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NAACP defines its future

Shining rays of sun on some good news:

One of the challenges many community organizations face is planning for the future — especially those who have been blessed with senior leadership that has provided strong continuity for decades.

That was certainly the case with the Blair County Chapter of the NAACP, which was most ably guided by longtime president Don

Witherspoon.

When Witherspoon passed away in December, he left a considerable void in the community and the NAACP, but the organization announced last week that it has found his successor in Andrae

Holsey.

Though just 22 years old and a 2016 Altoona Area High School graduate, Holsey seems mature beyond his years, evidenced by his willingness to fill the large footsteps Witherspoon left. Holsey is the youngest NAACP president in Pennsylvania and one of the youngest in the entire country.

Holsey, who also serves in the Army Reserves, has also helped assemble a younger board of directors eager to make a difference.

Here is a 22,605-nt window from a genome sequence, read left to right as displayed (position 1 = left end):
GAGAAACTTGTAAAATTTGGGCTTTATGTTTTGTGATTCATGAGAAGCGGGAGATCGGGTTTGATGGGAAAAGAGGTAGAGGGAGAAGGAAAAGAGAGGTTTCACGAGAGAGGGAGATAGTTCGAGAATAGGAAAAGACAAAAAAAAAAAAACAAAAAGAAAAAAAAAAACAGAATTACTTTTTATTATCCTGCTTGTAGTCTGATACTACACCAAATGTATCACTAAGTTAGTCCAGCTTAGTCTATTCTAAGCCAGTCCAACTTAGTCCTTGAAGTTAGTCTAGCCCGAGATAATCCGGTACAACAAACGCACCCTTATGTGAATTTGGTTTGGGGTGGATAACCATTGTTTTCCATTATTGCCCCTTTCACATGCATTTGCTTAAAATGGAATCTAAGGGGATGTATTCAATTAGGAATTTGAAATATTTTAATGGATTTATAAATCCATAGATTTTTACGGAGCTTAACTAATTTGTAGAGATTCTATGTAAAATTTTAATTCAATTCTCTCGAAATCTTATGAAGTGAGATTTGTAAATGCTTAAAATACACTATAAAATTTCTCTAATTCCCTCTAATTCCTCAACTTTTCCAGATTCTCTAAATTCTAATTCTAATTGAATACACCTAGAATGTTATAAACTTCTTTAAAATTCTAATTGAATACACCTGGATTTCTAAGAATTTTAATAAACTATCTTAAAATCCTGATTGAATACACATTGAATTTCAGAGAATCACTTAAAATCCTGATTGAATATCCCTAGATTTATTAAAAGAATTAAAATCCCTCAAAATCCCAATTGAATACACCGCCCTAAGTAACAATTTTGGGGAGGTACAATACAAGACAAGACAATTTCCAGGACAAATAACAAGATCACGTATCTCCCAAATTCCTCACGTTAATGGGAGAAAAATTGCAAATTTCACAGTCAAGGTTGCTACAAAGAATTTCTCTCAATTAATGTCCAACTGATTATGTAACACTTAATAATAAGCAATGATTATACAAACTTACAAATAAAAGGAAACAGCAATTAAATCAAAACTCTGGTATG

This is a time in our country when race relations have been magnified and need attention, and we congratulate Holsey and the new NAACP leadership.

We’re sure Don Witherspoon would approve.

Michelle Stultz of the Williamsburg Women’s Civic Club coordinated an effort to raise money for flags honoring Williamsburg’s military personnel and first responders. It’s called the Hometown Heroes project and, when the second round is hung by the target date of July 4, a total of 200 flags at a cost of $200 each will be flying.

The Ebner Elementary community dedicated the Mowrie A. Ebner Memorial Garden in memory of four former Ebner students who died tragically in the last six years. The garden was funded by the 2019-20 fifth and sixth grade classes and was led by PTO President Jamie Lightner.

Bedford’s Leah Shackley competed in the U.S. Olympic women’s swimming trials in Indianapolis last weekend. She is just 14 years old. Shackley trains at the Blair Regional YMCA in Hollidaysburg.

Altoona Area High School’s Brooke Long captured the gold medal in the long jump at the PIAA championships with a leap of 18 feet, 1.25 inches that was reached on her very last jump of the day. Long wasn’t alone as a gold medalist. She was joined by Central Cambria’s 3200-meter relay team of Toby Cree, Corey Roberts, Tyler Gibson and Adam Lechleitner, Bedford’s Elijah Cook (javelin) and Chestnut Ridge’s Logan Pfister (high jump).

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